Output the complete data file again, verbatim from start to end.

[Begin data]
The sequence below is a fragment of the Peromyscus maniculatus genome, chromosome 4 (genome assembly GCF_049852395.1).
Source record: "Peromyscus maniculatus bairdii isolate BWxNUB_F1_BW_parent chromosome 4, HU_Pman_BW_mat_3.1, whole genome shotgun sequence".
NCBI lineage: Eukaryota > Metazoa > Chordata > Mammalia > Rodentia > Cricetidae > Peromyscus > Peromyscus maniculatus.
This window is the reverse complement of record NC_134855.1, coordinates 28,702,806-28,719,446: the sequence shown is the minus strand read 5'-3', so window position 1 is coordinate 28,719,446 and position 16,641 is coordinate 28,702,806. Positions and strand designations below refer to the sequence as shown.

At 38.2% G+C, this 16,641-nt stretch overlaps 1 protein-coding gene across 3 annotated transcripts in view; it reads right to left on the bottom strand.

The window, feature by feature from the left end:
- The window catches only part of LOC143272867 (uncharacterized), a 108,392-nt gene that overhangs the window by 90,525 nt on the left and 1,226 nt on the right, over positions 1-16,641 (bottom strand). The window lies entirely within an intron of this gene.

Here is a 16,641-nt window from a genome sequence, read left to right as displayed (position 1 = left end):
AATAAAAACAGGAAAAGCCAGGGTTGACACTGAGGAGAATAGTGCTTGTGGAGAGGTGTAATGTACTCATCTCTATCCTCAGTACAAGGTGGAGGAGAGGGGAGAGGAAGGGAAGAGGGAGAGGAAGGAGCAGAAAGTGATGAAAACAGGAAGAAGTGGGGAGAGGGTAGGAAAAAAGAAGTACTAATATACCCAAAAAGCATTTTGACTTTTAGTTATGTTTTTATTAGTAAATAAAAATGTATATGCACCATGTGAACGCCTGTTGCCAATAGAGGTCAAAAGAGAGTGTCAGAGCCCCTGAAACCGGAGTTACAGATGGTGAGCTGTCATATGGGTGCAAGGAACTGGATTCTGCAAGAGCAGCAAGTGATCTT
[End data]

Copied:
The sequence below is a fragment of the Peromyscus maniculatus genome, chromosome 4 (genome assembly GCF_049852395.1).
Source record: "Peromyscus maniculatus bairdii isolate BWxNUB_F1_BW_parent chromosome 4, HU_Pman_BW_mat_3.1, whole genome shotgun sequence".
NCBI lineage: Eukaryota > Metazoa > Chordata > Mammalia > Rodentia > Cricetidae > Peromyscus > Peromyscus maniculatus.
This window is the reverse complement of record NC_134855.1, coordinates 28,702,806-28,719,446: the sequence shown is the minus strand read 5'-3', so window position 1 is coordinate 28,719,446 and position 16,641 is coordinate 28,702,806. Positions and strand designations below refer to the sequence as shown.

At 38.2% G+C, this 16,641-nt stretch overlaps 1 protein-coding gene across 3 annotated transcripts in view; it reads right to left on the bottom strand.

The window, feature by feature from the left end:
- The window catches only part of LOC143272867 (uncharacterized), a 108,392-nt gene that overhangs the window by 90,525 nt on the left and 1,226 nt on the right, over positions 1-16,641 (bottom strand). The window lies entirely within an intron of this gene.

Here is a 16,641-nt window from a genome sequence, read left to right as displayed (position 1 = left end):
AATAAAAACAGGAAAAGCCAGGGTTGACACTGAGGAGAATAGTGCTTGTGGAGAGGTGTAATGTACTCATCTCTATCCTCAGTACAAGGTGGAGGAGAGGGGAGAGGAAGGGAAGAGGGAGAGGAAGGAGCAGAAAGTGATGAAAACAGGAAGAAGTGGGGAGAGGGTAGGAAAAAAGAAGTACTAATATACCCAAAAAGCATTTTGACTTTTAGTTATGTTTTTATTAGTAAATAAAAATGTATATGCACCATGTGAACGCCTGTTGCCAATAGAGGTCAAAAGAGAGTGTCAGAGCCCCTGAAACCGGAGTTACAGATGGTGAGCTGTCATATGGGTGCAAGGAACTGGATTCTGCAAGAGCAGCAAGTGATCTT